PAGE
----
Questionable Barn Practices and Customs

If riding and working with horses requires anything of a person, it requires principles.  One must be firm in their beliefs and their requirements for their education as a horsewoman or horseman as well as the care of their equine partner. Obviously no barn is perfect, but there are certain things that are always red flags when shopping for a place to board or ride. In my experience, these features of a farm are always the makings of an impending disaster.

A La Carte Services****

Whenever a business wants to nickel-and-dime its customers, I’m always hesitant to continue my interactions with them. It’s not that I’m looking for something for free; rather, it’s that the business is likely very desperate or in some sort of financial straits. It’s not the boarder or student’s responsibility to pull the barn owner or manager out of debt, but the a la carte services set up a situation that allows for exactly that.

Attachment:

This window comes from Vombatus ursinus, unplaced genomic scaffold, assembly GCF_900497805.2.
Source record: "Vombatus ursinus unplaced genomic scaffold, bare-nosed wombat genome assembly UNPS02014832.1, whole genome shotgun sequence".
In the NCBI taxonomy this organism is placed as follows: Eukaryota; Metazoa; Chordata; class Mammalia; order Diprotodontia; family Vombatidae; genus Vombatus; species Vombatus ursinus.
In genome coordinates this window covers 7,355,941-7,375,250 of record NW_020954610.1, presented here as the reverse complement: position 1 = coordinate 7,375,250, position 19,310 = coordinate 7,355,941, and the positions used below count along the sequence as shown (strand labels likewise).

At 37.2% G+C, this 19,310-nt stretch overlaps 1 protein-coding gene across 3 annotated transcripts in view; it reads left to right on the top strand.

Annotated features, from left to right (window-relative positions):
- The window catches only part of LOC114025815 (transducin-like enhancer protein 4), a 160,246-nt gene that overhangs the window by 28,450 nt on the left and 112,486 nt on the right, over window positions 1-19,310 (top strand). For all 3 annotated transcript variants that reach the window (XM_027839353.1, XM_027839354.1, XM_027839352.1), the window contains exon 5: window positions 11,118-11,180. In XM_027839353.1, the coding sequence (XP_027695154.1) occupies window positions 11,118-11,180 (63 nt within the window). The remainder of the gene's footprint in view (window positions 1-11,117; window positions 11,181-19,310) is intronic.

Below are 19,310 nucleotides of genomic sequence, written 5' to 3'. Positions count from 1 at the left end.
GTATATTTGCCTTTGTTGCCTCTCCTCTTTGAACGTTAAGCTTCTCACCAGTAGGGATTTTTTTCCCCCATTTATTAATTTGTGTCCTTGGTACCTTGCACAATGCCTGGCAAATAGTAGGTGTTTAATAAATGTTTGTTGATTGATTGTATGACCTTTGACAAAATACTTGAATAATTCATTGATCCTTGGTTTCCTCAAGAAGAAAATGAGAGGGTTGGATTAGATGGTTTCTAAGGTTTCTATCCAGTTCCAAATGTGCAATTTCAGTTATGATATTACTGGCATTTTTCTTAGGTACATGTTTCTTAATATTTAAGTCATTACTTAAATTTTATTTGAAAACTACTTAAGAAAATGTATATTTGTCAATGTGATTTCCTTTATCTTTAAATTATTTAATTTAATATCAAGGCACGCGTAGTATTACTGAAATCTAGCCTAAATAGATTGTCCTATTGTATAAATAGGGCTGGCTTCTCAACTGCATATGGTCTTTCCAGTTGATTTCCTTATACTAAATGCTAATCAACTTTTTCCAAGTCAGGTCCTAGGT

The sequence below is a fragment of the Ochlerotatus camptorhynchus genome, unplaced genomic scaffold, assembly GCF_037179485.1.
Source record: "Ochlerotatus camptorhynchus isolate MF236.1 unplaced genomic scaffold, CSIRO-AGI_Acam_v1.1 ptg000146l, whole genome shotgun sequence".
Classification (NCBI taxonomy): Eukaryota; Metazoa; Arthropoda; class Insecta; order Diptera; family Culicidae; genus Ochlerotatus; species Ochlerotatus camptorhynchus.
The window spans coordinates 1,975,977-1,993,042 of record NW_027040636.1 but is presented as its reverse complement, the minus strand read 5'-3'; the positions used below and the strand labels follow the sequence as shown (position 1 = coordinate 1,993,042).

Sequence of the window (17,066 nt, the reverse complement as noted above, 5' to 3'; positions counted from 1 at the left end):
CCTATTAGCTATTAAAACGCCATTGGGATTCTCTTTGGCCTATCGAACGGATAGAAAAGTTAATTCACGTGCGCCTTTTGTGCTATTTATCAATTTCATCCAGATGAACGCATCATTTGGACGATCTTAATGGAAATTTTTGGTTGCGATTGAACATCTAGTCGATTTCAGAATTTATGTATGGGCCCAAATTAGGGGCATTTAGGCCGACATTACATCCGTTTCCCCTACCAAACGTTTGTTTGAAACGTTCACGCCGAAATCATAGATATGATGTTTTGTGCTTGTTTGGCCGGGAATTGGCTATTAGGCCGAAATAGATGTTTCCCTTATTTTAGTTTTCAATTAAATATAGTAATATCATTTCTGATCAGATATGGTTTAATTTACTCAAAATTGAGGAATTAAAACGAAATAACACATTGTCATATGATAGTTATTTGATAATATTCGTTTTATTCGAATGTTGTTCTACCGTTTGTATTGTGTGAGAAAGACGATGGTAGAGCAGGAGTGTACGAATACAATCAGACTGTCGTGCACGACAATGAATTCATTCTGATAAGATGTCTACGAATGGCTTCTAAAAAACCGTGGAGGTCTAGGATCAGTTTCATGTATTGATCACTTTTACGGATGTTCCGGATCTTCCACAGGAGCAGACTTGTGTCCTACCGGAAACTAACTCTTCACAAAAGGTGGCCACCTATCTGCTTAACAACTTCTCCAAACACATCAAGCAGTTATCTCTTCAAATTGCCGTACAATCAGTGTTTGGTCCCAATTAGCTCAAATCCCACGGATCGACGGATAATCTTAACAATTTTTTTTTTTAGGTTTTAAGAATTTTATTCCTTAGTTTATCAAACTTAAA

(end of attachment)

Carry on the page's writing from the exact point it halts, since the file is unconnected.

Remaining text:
Think about it this way: do riders need legal counsel to negotiate a contract for every lesson or interaction with their trainer? Of course not. But that’s the sort of relationship that a la carte barns will create. It’s never a good idea to work with someone who will bill a person on the quarter hour to “teach” horsemanship or charge per each leg clipped… If this is a strategy to save money, frankly I worry about the person’s financial house and want to remind them that they’re in the wrong business to be economically sound.

Co-op Boarding